Today is the feast of St John Fisher and St Thomas More, perhaps the two most famous martyrs of the English Reformation. Longterm readers will know already how much I admire St Thomas.
Today’s feast coincides with a tour of the martyrs’ relics around the United States. To celebrate the tour, Scepter Publishing has made freely available for download two booklets about St Thomas More.
One of the interesting things about both men is that they are unlikely heroes and reluctant martyrs. They differ from St Edmund Campion, for example, who was born into an age of persecution and always knew the potential cost of proclaiming the Faith. In contrast, Cardinal Fisher and Sir Thomas had persecution and martyrdom unexpectedly thrust upon them. They met their fate with poise and good humour.
Cardinal Fisher’s final request, prior to his execution on 22 June 1535, was time for a siesta. He slept soundly for two hours. I suppose he had been deprived of decent sleep for some time, so the request was very practical. But it also demonstrates the serenity which God granted him in his final hours.
Two weeks later, on 6 July 1535, when Sir Thomas endured his own final moments, he famously joked with the axeman. More had been clean shaven throughout the divorce controversy which led to his trumped up charges, but during his years of imprisonment he had grown a long beard. As he laid his head on the chopping block, he removed his beard away from the path of the blade, for “This hath not offended the king.”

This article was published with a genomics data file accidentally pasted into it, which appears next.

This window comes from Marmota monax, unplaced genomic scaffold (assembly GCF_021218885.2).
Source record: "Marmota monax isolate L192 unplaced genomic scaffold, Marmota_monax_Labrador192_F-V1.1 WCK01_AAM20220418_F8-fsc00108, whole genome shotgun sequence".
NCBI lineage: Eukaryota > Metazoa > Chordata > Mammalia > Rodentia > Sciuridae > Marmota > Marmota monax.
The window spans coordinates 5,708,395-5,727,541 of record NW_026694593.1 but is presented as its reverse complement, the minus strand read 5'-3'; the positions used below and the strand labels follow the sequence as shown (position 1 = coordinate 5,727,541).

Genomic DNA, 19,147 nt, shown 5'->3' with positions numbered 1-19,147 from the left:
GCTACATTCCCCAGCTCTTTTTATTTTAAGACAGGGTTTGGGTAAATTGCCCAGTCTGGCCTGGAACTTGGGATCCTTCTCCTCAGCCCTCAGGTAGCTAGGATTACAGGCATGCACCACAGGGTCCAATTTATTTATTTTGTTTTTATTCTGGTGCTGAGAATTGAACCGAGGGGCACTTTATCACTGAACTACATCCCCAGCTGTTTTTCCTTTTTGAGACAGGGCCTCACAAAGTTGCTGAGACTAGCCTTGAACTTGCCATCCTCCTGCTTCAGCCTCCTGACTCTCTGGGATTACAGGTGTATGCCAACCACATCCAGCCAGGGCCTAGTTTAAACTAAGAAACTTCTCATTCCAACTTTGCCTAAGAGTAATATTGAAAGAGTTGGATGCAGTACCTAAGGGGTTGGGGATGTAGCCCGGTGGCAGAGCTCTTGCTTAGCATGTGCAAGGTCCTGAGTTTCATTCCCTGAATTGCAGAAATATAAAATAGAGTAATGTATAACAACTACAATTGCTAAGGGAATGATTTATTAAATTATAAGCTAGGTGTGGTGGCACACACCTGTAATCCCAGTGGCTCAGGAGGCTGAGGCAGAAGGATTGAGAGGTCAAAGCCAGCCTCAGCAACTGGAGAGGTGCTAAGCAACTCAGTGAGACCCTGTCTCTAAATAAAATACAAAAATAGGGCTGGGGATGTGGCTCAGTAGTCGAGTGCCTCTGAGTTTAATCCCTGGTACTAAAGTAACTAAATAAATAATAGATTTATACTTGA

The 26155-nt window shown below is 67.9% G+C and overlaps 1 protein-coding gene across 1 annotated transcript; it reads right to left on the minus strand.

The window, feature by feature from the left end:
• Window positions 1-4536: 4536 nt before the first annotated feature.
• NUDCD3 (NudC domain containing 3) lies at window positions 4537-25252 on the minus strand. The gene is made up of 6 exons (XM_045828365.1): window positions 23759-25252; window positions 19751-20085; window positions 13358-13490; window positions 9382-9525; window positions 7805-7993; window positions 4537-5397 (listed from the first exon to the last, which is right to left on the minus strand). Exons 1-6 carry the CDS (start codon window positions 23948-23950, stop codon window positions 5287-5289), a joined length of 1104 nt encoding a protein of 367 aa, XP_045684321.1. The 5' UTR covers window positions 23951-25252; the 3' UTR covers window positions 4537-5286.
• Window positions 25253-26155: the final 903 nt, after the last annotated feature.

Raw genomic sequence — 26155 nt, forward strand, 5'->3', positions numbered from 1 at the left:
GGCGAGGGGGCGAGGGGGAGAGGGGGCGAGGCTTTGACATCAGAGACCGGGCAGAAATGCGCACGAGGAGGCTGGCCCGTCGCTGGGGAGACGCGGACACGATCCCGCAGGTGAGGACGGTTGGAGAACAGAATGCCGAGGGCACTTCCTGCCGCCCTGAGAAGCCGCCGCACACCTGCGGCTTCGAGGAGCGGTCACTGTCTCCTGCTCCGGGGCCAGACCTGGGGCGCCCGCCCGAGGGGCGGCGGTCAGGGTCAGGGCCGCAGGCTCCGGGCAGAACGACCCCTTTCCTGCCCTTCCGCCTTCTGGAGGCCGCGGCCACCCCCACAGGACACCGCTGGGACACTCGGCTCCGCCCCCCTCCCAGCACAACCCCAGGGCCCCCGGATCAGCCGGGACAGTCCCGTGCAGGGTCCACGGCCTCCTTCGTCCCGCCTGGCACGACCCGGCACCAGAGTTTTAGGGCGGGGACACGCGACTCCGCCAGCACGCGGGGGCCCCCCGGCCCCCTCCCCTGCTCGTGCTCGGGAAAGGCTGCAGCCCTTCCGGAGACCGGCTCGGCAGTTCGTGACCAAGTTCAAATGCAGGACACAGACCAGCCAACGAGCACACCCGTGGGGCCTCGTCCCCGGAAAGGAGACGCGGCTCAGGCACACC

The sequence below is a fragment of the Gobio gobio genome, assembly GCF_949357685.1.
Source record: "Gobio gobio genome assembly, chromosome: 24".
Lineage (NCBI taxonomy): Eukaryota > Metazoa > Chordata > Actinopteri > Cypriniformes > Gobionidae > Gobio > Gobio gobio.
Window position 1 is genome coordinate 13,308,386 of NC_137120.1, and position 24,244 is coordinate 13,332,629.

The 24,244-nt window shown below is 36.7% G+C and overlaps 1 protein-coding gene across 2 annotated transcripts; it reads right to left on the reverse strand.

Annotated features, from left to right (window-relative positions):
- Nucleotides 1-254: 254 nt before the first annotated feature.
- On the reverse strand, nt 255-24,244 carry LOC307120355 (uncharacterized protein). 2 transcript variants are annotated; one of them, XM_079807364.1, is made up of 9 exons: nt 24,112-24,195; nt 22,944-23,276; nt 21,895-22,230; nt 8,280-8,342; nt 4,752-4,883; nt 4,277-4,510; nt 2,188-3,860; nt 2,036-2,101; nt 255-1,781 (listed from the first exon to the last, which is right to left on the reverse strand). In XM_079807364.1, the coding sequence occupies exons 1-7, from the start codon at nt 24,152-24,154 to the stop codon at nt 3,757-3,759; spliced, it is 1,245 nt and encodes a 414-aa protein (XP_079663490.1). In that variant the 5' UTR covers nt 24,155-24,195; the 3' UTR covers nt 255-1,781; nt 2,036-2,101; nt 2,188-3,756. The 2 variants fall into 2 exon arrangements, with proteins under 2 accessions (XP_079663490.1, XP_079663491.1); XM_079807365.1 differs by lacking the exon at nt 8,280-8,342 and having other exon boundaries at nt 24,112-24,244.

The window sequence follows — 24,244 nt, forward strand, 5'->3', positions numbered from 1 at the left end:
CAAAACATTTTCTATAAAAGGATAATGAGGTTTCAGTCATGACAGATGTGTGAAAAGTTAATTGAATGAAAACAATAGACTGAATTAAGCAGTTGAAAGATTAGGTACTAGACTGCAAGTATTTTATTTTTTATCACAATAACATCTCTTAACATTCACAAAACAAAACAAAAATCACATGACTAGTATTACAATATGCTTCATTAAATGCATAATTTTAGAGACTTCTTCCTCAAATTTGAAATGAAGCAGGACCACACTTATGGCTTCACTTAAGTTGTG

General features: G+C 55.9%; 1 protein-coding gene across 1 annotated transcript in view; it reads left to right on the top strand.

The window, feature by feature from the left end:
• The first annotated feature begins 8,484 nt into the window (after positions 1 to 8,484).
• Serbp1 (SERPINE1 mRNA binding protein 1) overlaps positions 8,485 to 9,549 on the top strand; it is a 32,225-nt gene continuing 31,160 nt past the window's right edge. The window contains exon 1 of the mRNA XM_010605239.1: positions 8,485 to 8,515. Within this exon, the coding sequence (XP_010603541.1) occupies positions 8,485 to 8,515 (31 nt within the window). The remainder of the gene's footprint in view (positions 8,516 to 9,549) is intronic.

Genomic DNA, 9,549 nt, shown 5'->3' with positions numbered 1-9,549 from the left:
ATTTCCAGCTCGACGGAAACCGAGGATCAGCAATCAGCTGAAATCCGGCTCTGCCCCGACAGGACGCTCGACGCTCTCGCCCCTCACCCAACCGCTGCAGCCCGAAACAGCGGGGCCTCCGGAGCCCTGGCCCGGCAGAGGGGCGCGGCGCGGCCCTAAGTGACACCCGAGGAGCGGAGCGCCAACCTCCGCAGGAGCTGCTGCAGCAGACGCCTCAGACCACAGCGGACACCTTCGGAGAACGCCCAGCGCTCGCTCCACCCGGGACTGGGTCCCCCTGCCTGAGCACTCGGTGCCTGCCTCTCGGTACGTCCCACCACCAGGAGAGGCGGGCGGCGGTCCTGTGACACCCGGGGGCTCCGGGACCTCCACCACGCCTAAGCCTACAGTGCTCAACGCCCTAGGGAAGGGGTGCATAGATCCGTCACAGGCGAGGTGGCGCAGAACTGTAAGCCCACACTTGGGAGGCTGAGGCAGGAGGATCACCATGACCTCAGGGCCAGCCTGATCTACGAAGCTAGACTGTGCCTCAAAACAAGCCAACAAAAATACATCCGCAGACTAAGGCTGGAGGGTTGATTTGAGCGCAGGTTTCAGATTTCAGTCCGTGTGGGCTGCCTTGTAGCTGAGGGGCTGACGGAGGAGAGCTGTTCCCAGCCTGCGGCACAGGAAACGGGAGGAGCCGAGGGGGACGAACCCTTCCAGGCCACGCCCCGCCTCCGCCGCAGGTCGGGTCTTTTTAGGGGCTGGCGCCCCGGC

Hopefully we will never personally encounter the persecution and martyrdom which was thrust upon Fisher and More. But still they are outstanding models for us when we endure smaller trials and occasional enmity. I think their serenity and good humour are as important as their integrity and charity.
During his imprisonment More composed and prayed a beautiful prayer for his enemies. A prayer we can make our own.
Almighty God, have mercy on N. and N., and on all that bear me evil will, and would me harm, and their faults and mine together by such easy, tender, merciful means as thine infinite wisdom best can devise; vouchsafe to amend and redress and make us saved souls in Heaven together, where we may ever live and love together with thee and thy blessed saints, O glorious Trinity, for the bitter passion of our sweet Saviour Christ. Amen.
Lord, give me patience in tribulation and grace in everything, to conform my will to thine, that I may truly say: “Fiat voluntas tua, sicut in cælo et in terra.”
The things, good Lord, that I pray for, give me thy grace to labour for. Amen.
I think I rather refer to the “English reformation” as the “English deformation” as it reformed nothing but rather distorted and deformed what was Truth. Such two very important saints for our time as we face once again the redefinition of marriage or as it was referred to back in Thomas More’s day as “the king’s great matter”.
Fair point Cathy. An historian told me yesterday that of all the countries in Christendom, England was the least likely to be attracted to Protestantism. The Catholic Church in England had already undergone a humanist reform in the previous decades, it was competently governed, and the popular faith of the English people was unusually fervent and Marian. “The King’s great matter” is the sole reason England was ever mixed up in the Protestant revolt.